Novels capture life in Newfoundland and Labrador

Published May 1, 2009

ANGLICANS DESCRIBE their Christian faith as a journey from brokenness to wholeness so they can reach out to other wounded travellers. Coralie Hughes Jensen has written two novels featuring this journey in the lives of people in Newfoundland and Labrador.

Her first novel, Passup Point, is set in Labrador.  In Passup Point everyone has secrets, including Jonah Devlin, the new priest at the local community church, whose alleged sins are eventually found out by the people in his new community.

[pullquote]Jonah Devlin comes to Passup Point to reopen the abandoned Anglican church and immediately becomes involved in the lives of the people.  Gabrielle Pye is a young waitress struggling to raise her two brothers since their mother died. A crime of forgery committed when she was 13 requires Gabrielle to elude the periodic attempts of the Canadian police to capture her. As both Jonah’s and Gabrielle’s past catch up with them the community pulls together, breathing new life into the community and its church.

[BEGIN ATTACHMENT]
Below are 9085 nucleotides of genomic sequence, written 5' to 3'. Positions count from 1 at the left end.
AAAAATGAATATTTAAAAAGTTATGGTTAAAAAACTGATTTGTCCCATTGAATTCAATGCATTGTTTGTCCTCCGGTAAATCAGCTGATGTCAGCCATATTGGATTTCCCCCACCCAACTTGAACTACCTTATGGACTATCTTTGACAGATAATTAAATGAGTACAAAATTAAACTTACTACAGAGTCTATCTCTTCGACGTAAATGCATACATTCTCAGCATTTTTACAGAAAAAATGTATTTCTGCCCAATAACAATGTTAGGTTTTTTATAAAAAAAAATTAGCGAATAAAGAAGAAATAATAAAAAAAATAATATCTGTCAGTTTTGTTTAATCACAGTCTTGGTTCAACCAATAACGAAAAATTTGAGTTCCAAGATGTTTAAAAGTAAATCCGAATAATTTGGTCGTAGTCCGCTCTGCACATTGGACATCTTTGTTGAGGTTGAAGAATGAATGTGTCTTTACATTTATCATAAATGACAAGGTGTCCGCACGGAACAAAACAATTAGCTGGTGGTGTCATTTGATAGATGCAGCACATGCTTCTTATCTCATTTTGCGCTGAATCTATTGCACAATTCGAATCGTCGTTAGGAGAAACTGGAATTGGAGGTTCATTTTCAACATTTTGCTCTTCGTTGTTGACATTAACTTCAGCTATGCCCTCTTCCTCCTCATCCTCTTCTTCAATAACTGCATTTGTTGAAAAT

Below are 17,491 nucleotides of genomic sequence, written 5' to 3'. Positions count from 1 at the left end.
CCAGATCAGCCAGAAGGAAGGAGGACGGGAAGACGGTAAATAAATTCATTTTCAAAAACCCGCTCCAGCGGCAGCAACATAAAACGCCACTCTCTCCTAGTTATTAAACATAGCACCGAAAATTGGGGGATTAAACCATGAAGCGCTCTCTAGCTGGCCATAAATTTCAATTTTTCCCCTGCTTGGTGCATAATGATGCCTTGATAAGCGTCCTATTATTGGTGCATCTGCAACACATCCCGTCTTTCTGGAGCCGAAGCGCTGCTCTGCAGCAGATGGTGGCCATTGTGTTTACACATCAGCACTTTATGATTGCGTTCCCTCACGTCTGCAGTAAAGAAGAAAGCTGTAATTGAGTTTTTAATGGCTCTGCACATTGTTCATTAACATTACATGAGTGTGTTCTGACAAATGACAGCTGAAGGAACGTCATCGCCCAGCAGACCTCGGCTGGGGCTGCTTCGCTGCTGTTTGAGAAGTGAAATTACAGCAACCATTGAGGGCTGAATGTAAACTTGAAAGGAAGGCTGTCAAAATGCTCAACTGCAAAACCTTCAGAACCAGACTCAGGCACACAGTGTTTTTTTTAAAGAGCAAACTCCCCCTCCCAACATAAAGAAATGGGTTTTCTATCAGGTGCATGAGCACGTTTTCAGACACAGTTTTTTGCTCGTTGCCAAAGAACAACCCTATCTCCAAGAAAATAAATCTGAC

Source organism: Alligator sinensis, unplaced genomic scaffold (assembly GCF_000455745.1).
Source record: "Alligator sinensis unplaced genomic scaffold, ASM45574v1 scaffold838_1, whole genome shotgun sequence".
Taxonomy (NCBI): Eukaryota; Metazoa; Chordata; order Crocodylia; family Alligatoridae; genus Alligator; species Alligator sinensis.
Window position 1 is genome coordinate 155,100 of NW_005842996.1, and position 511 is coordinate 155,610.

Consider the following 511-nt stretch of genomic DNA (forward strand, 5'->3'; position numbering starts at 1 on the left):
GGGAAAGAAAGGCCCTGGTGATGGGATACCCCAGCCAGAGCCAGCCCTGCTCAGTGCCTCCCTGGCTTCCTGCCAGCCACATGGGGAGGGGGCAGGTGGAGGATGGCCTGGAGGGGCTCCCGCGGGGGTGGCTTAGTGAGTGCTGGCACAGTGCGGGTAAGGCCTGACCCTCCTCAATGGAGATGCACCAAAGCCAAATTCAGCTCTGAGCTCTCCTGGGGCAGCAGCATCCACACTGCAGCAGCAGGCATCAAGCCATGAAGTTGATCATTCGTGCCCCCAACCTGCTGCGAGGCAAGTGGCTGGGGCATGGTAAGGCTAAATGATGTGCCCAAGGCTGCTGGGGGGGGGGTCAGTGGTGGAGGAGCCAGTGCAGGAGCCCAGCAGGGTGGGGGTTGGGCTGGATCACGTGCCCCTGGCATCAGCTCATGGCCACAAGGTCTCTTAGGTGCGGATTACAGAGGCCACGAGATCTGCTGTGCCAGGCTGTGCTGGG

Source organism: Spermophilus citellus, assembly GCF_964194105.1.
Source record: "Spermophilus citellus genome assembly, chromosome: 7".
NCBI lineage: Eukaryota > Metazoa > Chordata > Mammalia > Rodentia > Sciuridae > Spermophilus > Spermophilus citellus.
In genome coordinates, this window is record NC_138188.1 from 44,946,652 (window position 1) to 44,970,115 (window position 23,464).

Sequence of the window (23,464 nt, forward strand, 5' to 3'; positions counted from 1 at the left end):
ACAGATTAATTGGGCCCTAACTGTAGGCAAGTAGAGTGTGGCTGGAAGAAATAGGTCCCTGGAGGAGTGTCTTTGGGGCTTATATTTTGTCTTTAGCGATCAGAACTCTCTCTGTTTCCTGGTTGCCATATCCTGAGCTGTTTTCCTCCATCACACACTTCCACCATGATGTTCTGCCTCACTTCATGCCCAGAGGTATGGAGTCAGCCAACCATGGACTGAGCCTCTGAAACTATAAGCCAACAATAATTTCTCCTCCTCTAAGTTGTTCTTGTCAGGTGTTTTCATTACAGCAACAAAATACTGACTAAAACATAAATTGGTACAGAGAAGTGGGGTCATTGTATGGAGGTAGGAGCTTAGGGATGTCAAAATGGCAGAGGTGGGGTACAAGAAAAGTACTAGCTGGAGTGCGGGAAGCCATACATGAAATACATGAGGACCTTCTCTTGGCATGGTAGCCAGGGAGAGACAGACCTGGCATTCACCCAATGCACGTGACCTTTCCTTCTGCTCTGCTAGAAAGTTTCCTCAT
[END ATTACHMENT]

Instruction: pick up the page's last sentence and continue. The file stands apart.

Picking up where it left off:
Jensen’s other novel is Lety’s Gift the story of Lety’s daughter, Sophie Hawkins, who was born in northern Newfoundland.  Orphaned at an early age, Sophie suffers abuse from successive caregivers.  She discovers that she has a psychic gift that is viewed as a curse rather than a blessing and eventually leads to her breakdown.

Sophie’s psychiatrist, Griffon Fairbourne, facilitates her healing from her traumatic childhood, enables her to use her gift of prophecy and healing, and becomes her spiritual mentor, inspiring her to go into the Anglican priesthood where she succeeds in becoming a bishop.

In both novels, Coralie Hughes Jensen captures the desolate beauty of Newfoundland and Labrador and introduces us to the culture and the economic realities.  Her novels are full of contemporary church issues with which Anglicans can identify.  Passup Point is drawn to a satisfactory conclusion, but the storytelling itself is inconsistent.  Too often Jensen uses flawed prose to tell the story.  When she lets the characters take over, the story becomes quite absorbing.  In the end, the journey to Passup Point is memorable but the road is rough.  In Lety’s Gift, however, Jensen’s storytelling is smooth and engaging throughout.  She gives the odd dramatic miscue that fails to deliver but generally the work is an engaging tale of Sophie’s journey to wholeness and new life.  Considering both books were published the same year one wishes that Jensen would have taken her matured skills and reapplied them to Passup Point. Then both books could have been highly recommended.

Laurel Parson is assistant archivist at the Anglican Church of Canada’s General Synod Archives.


Keep on reading

Skip to content